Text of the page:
Midan Tahrir was strangely peaceful. A handful of tourists milled around waiting for the Egyptian Museum to open its doors for the day. Taxis, trucks and donkey carts jostled on the far-off fringes, inching towards the Corniche road that would carry them south alongside the Nile. But the square itself was empty.
It’s been nearly four years since crowds of emboldened Cairenes gathered here in the heart of Downtown Cairo, at the height of the Arab Spring, and we watched on the nightly news as the thirty-year reign of Hosni Mubarak crumbled before their will. And yet this is the picture of Egypt that still burns brightly in most people’s minds. There have been many false dawns in the years since and the road ahead is far from smooth, but Tahrir is the Cairo of 2011. Beyond the square lie thousands of years of urban history and a gloriously confusing city of fables and pharaohs, Coptics and caliphs.
The techniques developed at Saqqara were perfected at the Pyramids of Giza. No matter how many times you’ve seen them in photographs, no matter that the encroaching outskirts of Giza City threaten to swallow them up at any minute, this last remaining wonder of the ancient world has that rare ability to exceed expectations. The scale is intimidating, the numbers mindboggling. It took a hundred thousand workers nearly thirty years to build the Great Pyramid of Cheops, the largest of the trio, which was erected for the eponymous pharaoh’s death around 2566 BC. The blocks, some weighing as much as fifteen tons, were transported here, all 2.3 million of them, and the whole thing was once cased in white limestone so that it glinted in the sun.
Among the Old Kingdom relics recovered from the Pyramids are the (tiny) life-size statue of Zoser and the Treasure of Queen Hetepheres, exquisite jewellery belonging to the mother of Cheops and buried with her at Giza. The highlights, though, belong to the New Kingdom and an Egypt beyond Cairo: the legendary Tutankhamun galleries (gold shrines, gold thrones and the boy-king’s famous funerary mask) and the gruesome mummified bodies of some of Egypt’s most famous pharaohs, embalmed in the Valley of the Kings near Luxor some 3500 years ago and several still sporting quiffs of matted hair.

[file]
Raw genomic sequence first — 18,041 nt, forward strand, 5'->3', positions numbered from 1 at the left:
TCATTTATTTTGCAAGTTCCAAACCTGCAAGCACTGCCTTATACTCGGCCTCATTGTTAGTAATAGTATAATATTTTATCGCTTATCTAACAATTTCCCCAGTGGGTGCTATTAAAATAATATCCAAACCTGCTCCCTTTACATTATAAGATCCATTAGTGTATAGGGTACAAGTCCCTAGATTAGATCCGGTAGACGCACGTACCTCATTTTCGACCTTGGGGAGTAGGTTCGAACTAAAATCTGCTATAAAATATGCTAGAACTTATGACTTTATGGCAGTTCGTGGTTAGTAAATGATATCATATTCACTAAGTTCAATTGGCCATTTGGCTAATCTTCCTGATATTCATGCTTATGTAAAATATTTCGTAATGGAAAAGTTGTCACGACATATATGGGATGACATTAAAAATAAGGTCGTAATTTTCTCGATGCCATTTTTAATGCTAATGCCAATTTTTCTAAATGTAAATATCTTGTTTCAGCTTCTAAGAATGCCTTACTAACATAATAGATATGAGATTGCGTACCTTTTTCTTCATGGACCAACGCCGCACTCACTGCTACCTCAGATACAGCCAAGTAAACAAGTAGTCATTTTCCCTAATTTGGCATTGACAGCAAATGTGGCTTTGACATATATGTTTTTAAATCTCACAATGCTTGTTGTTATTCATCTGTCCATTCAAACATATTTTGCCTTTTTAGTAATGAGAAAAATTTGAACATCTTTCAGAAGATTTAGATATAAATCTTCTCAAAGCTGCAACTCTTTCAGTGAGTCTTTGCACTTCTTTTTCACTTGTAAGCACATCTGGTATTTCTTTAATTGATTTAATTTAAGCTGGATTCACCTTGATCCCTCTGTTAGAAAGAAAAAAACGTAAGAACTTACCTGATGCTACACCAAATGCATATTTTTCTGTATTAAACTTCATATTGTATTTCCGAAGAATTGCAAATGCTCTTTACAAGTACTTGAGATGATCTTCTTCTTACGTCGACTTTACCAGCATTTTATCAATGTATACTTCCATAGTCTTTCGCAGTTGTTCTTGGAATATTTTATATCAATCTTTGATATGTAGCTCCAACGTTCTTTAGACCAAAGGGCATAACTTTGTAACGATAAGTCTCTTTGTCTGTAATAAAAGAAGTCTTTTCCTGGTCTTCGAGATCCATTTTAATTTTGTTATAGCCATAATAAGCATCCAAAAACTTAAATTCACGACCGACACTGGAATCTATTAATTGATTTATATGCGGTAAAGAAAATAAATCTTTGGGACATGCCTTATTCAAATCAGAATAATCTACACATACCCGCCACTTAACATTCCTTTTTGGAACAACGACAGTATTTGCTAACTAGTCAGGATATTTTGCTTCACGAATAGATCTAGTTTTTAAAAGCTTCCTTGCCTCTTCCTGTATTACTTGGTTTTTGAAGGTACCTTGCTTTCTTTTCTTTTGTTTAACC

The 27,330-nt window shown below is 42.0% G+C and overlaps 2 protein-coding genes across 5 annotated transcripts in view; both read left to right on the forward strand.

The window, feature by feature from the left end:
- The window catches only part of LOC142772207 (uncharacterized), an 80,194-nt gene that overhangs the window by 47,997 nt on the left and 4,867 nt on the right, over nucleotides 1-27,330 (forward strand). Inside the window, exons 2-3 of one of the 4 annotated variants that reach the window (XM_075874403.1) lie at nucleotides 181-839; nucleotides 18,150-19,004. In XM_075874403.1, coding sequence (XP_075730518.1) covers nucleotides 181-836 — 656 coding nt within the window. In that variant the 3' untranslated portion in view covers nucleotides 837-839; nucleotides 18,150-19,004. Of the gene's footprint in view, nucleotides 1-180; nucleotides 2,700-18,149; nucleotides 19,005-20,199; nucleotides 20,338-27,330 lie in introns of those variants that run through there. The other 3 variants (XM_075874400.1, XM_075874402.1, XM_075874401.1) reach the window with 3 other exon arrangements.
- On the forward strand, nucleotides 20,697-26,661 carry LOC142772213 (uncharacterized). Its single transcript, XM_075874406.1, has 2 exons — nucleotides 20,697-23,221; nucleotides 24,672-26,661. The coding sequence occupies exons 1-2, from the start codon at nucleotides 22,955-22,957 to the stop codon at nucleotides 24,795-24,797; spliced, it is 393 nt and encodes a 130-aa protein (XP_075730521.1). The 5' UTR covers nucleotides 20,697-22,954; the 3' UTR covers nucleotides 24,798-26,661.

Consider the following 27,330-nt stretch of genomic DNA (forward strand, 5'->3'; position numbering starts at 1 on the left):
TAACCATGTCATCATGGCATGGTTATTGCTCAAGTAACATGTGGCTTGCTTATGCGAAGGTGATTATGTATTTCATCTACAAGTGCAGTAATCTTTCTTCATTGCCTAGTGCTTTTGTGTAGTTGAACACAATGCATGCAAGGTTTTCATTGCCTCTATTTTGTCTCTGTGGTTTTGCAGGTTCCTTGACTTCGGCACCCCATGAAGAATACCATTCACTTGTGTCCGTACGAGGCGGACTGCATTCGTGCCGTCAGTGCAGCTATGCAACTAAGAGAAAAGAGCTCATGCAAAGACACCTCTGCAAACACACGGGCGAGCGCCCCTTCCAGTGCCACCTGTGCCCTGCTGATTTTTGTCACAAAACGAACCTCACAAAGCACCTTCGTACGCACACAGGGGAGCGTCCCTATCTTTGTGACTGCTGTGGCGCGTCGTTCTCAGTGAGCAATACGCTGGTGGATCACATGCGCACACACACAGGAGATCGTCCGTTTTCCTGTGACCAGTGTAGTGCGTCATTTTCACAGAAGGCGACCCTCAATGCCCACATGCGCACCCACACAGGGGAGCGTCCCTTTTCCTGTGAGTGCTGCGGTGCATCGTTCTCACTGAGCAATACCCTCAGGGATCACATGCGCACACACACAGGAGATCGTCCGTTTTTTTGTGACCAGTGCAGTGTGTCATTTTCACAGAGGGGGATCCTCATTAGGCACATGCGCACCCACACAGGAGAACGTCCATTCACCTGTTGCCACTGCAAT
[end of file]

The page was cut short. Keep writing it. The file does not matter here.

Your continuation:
For nearly seven hundred years, the Citadel remained the seat of power in Egypt, undergoing a late renaissance in the mid-nineteenth century, when Mohammed Ali built the enormous mosque that rises from within its walls to dominate the modern city skyline. Outside of prayer times, you can venture inside to admire the intricately decorated interior and to sit beneath a star-studded ceiling loaded with chandeliers whilst around you groups of kneeling worshippers gently touch their foreheads on the soft red carpet.
The years since have been hard for Egyptians, but the election of President el-Sisi in May 2014 has renewed hope that, for the first time in a long time, they can be optimistic about their future. Tahrir may be quiet, but it’s a Friday, and other squares nearby are busy with families gathering and gossiping and getting on with life. Patisserie stores throughout Cairo are doing a roaring trade as people stock up on mounds of sticky treats, and the call to prayer peels like a wave across Islamic Cairo and beyond, all the way out to the shadowy forms of the pyramids.
EgyptAir flies direct from London Heathrow to Cairo twice daily. Your Egypt Tours and Talisman Travel run recommended tours of Cairo.